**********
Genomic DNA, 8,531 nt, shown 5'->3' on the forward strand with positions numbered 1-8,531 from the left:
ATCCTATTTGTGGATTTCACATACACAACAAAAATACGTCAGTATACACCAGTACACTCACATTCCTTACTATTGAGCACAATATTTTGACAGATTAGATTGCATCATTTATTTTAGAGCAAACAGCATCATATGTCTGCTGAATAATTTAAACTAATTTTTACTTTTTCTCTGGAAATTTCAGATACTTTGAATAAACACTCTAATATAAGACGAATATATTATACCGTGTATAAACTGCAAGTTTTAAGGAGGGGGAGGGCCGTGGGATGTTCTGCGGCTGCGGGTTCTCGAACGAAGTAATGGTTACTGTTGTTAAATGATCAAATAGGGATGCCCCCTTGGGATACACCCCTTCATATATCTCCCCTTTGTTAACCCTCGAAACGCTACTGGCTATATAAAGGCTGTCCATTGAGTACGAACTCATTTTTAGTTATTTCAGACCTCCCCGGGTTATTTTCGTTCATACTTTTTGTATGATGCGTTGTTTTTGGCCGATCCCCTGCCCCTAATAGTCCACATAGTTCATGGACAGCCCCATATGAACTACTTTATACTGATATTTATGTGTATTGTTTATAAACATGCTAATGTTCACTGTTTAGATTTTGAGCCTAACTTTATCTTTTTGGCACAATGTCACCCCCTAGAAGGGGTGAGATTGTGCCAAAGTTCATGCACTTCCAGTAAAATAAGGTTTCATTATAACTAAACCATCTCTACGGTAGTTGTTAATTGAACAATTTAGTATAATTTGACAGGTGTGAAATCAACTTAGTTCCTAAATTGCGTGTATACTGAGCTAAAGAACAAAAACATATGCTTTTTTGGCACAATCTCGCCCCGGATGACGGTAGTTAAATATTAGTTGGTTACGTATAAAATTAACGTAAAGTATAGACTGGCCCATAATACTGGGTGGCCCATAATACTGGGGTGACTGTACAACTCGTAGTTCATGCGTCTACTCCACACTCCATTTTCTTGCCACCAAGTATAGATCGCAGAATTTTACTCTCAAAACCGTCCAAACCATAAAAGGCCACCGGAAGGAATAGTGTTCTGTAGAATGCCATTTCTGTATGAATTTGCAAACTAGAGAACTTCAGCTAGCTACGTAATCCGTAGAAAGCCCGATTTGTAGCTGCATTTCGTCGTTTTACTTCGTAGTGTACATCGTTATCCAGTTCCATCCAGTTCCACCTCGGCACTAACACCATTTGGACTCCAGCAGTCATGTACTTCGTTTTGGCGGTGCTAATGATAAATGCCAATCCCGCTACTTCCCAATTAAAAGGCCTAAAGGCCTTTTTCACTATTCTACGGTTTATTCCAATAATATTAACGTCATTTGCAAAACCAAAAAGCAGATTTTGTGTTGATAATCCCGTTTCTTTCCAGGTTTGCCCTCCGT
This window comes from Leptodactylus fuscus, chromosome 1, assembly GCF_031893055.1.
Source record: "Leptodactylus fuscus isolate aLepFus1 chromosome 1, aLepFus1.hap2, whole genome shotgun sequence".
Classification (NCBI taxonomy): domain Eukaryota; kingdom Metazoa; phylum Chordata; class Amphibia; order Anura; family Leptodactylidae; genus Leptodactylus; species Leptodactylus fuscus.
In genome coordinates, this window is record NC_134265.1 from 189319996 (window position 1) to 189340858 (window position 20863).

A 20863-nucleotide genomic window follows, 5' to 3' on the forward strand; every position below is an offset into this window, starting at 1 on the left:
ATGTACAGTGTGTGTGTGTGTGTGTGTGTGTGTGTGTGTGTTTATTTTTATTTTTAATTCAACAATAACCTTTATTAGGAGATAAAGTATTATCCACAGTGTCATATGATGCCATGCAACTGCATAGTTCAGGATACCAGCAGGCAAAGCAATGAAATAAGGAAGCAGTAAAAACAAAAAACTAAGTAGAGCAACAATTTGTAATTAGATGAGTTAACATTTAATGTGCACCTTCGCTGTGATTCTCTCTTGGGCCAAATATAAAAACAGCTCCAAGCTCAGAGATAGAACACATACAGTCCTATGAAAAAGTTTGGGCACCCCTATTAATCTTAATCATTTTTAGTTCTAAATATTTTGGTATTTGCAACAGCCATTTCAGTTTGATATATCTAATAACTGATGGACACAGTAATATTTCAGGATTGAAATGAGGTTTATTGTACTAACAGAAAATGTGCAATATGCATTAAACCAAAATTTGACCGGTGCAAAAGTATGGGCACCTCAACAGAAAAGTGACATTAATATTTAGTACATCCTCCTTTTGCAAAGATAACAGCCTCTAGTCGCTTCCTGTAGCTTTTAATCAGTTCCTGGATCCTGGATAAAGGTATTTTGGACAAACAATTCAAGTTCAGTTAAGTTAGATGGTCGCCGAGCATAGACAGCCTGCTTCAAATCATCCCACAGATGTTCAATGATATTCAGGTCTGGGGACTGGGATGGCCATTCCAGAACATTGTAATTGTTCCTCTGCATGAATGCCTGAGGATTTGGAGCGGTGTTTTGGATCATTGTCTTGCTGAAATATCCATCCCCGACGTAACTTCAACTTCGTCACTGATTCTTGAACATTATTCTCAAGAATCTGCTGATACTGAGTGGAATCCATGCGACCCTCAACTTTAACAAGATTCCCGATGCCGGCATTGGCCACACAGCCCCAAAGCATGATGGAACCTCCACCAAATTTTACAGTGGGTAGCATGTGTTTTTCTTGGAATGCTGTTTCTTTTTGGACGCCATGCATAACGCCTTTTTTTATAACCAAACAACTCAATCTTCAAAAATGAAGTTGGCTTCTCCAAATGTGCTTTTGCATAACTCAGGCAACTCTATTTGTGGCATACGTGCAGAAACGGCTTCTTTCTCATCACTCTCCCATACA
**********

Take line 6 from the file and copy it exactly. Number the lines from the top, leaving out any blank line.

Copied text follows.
In genome coordinates, this window is record NC_134265.1 from 189319996 (window position 1) to 189340858 (window position 20863).